Report: Depression in women doubles since the 1970s as they 'try to have it all'
Women are twice as likely to suffer from depression compared with 40 years ago because they are trying to juggle families and careers, European researchers claim. As many as one in seven will be affected by the condition at some point in their lives – more than double the number of men who will be.
Women are twice as likely to suffer from depression compared with 40 years ago because they are trying to juggle families and careers, researchers claim.
As many as one in seven will be affected by the condition at some point in their lives – more than double the number of men who will be.
Scientists say that the strain of trying to cope with having a family and pursuing a career is leaving women with a ‘tremendous burden’.
Researchers who have studied the extent of mental health problems across Europe say rates of depression in women have doubled since the 1970s.
They found that women are most at risk from the age of 16 to 42, when they tend to have children.
These age groups have between 10 and 13.4 per cent chance of developing depression – twice as high as men in the same age bracket.
Professor Hans-Ulrich Wittchen, who led the study, said: ‘In depression you see this 2.6 times higher rate amongst females. ‘There are clusters in the reproductive years between the ages of 16 to 42.
‘In females you see these incredibly high rates of depressive episodes at the time when they are having babies, where they raise children, where they have to cope with the double responsibilities of having a job and a family.
‘This is what is causing the tremendous burden.
‘It’s the effect on the females who can’t care any more for their family and are trying to be active in their profession, which is one of these major drivers of these higher rates.
‘We have seen compared to the 1970s a doubling of depressive episodes amongst females.
‘It happened in the 1980s and 1990s, there are no further increases now.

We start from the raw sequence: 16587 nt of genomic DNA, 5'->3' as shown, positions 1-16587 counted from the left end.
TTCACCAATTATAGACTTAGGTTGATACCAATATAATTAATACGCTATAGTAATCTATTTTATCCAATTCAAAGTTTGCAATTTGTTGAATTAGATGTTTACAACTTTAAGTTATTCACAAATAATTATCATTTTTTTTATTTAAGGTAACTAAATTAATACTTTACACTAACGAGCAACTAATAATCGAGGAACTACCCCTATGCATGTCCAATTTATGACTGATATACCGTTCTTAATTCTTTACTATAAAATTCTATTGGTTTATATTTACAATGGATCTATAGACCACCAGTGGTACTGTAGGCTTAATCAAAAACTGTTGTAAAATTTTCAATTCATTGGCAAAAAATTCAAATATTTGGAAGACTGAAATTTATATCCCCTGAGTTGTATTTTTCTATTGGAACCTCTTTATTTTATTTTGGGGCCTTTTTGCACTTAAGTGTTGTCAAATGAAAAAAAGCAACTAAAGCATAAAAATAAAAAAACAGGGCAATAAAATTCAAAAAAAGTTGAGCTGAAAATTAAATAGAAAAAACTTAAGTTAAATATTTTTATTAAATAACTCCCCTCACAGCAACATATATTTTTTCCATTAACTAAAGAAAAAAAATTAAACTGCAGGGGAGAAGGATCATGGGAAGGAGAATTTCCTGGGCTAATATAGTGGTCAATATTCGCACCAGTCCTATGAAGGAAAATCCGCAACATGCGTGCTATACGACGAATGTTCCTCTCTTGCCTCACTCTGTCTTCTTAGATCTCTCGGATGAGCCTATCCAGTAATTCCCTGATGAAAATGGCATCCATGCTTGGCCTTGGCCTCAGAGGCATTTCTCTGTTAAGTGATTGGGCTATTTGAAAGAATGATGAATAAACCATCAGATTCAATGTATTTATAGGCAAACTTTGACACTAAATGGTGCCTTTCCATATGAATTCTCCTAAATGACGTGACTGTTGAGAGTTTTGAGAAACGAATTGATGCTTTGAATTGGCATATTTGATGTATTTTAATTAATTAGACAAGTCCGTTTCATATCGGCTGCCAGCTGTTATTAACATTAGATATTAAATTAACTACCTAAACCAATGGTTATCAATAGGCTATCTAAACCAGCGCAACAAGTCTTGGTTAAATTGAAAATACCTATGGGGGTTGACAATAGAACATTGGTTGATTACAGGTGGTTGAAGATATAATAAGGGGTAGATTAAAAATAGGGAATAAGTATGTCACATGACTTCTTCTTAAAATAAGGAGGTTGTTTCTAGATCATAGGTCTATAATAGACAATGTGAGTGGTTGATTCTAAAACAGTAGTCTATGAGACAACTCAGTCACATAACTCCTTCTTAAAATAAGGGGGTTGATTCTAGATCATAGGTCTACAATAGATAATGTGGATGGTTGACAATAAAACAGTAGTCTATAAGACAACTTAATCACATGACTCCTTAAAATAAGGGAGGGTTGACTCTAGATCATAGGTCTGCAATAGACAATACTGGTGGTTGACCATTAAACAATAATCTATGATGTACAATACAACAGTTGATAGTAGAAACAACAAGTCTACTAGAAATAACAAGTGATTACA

‘It’s now levelling off, it’s pretty much stabilised but it’s much much higher than the 1970s.'
The German researchers looked at the extent of mental health problems including dementia, eating disorders and even insomnia across the continent using previous studies and surveys.
Their work, which is published in the journal European Neuropsychopharmacology, found that 38 per cent of people are suffering from some form of mental illness. The most common of these are depression, insomnia, phobias and dementia in old age.
Findings are part of a larger report prepared by the European College of Neuropsychopharmacology (ECNP) and the European Brain Council (EBC)
This major landmark study prepared by the European College of Neuropsychopharmacology (ECNP) and the European Brain Council (EBC), under the co-ordination of ECNP vice-president Hans-Ulrich Wittchen, sheds new light on the state of Europe’s mental and neurological health. The study demonstrates the degree to which mental disorders have become Europe’s largest health challenge in the 21st century and that the majority remain untreated. Taken together with the large and increasing number of “disorders of the brain,” the true size and burden is even significantly higher.
This study covers 30 countries (the European Union plus Switzerland, Iceland and Norway), with a combined population of 514 million people, and encompasses all major mental disorders, including (amongst others) depression, bipolar disorders, anxiety disorders, insomnia, addiction and schizophrenia, as well as several neurological disorders, including stroke, epilepsy, Parkinson’s disease and multiple sclerosis.
The study also identifies the critical challenges to improved basic and clinical research on mental and neurological disorders in the region.